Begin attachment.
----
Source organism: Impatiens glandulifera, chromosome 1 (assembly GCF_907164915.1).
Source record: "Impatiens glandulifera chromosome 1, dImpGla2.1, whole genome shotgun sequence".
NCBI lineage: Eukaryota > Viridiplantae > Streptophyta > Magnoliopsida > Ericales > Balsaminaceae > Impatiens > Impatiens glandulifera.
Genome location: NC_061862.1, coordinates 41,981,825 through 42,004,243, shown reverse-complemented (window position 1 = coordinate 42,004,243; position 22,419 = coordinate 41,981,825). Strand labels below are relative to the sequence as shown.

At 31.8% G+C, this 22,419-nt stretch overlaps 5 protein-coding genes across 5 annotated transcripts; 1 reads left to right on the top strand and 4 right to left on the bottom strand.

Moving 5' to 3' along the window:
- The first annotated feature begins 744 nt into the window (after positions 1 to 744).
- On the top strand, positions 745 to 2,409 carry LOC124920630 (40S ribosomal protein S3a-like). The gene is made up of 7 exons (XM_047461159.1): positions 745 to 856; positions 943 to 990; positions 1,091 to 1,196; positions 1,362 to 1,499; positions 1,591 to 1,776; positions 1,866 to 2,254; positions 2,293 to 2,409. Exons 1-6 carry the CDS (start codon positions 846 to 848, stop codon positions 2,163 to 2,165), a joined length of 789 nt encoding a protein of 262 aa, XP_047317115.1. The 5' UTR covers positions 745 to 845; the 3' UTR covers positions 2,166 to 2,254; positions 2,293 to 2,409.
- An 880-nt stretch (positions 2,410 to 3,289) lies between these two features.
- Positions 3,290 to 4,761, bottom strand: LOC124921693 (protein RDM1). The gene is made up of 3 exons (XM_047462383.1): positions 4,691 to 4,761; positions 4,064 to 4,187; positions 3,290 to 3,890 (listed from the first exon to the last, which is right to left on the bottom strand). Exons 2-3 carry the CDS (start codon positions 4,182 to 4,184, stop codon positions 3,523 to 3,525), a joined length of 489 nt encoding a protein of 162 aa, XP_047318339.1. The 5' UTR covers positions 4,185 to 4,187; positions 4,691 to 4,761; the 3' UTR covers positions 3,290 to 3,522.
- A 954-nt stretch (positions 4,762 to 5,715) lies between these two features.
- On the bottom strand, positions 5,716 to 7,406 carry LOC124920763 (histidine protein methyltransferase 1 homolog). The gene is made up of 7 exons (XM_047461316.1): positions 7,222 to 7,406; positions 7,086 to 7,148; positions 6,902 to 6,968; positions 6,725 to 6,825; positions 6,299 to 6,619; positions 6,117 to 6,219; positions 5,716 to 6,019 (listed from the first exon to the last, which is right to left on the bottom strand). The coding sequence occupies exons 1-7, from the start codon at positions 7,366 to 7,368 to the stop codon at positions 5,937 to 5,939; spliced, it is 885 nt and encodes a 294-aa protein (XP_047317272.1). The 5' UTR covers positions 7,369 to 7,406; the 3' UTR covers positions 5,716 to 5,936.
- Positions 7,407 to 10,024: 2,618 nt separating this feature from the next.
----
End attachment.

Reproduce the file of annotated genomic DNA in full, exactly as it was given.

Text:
Source organism: Impatiens glandulifera, chromosome 1 (assembly GCF_907164915.1).
Source record: "Impatiens glandulifera chromosome 1, dImpGla2.1, whole genome shotgun sequence".
NCBI lineage: Eukaryota > Viridiplantae > Streptophyta > Magnoliopsida > Ericales > Balsaminaceae > Impatiens > Impatiens glandulifera.
Genome location: NC_061862.1, coordinates 41,981,825 through 42,004,243, shown reverse-complemented (window position 1 = coordinate 42,004,243; position 22,419 = coordinate 41,981,825). Strand labels below are relative to the sequence as shown.

At 31.8% G+C, this 22,419-nt stretch overlaps 5 protein-coding genes across 5 annotated transcripts; 1 reads left to right on the top strand and 4 right to left on the bottom strand.

Moving 5' to 3' along the window:
- The first annotated feature begins 744 nt into the window (after positions 1 to 744).
- On the top strand, positions 745 to 2,409 carry LOC124920630 (40S ribosomal protein S3a-like). The gene is made up of 7 exons (XM_047461159.1): positions 745 to 856; positions 943 to 990; positions 1,091 to 1,196; positions 1,362 to 1,499; positions 1,591 to 1,776; positions 1,866 to 2,254; positions 2,293 to 2,409. Exons 1-6 carry the CDS (start codon positions 846 to 848, stop codon positions 2,163 to 2,165), a joined length of 789 nt encoding a protein of 262 aa, XP_047317115.1. The 5' UTR covers positions 745 to 845; the 3' UTR covers positions 2,166 to 2,254; positions 2,293 to 2,409.
- An 880-nt stretch (positions 2,410 to 3,289) lies between these two features.
- Positions 3,290 to 4,761, bottom strand: LOC124921693 (protein RDM1). The gene is made up of 3 exons (XM_047462383.1): positions 4,691 to 4,761; positions 4,064 to 4,187; positions 3,290 to 3,890 (listed from the first exon to the last, which is right to left on the bottom strand). Exons 2-3 carry the CDS (start codon positions 4,182 to 4,184, stop codon positions 3,523 to 3,525), a joined length of 489 nt encoding a protein of 162 aa, XP_047318339.1. The 5' UTR covers positions 4,185 to 4,187; positions 4,691 to 4,761; the 3' UTR covers positions 3,290 to 3,522.
- A 954-nt stretch (positions 4,762 to 5,715) lies between these two features.
- On the bottom strand, positions 5,716 to 7,406 carry LOC124920763 (histidine protein methyltransferase 1 homolog). The gene is made up of 7 exons (XM_047461316.1): positions 7,222 to 7,406; positions 7,086 to 7,148; positions 6,902 to 6,968; positions 6,725 to 6,825; positions 6,299 to 6,619; positions 6,117 to 6,219; positions 5,716 to 6,019 (listed from the first exon to the last, which is right to left on the bottom strand). The coding sequence occupies exons 1-7, from the start codon at positions 7,366 to 7,368 to the stop codon at positions 5,937 to 5,939; spliced, it is 885 nt and encodes a 294-aa protein (XP_047317272.1). The 5' UTR covers positions 7,369 to 7,406; the 3' UTR covers positions 5,716 to 5,936.
- Positions 7,407 to 10,024: 2,618 nt separating this feature from the next.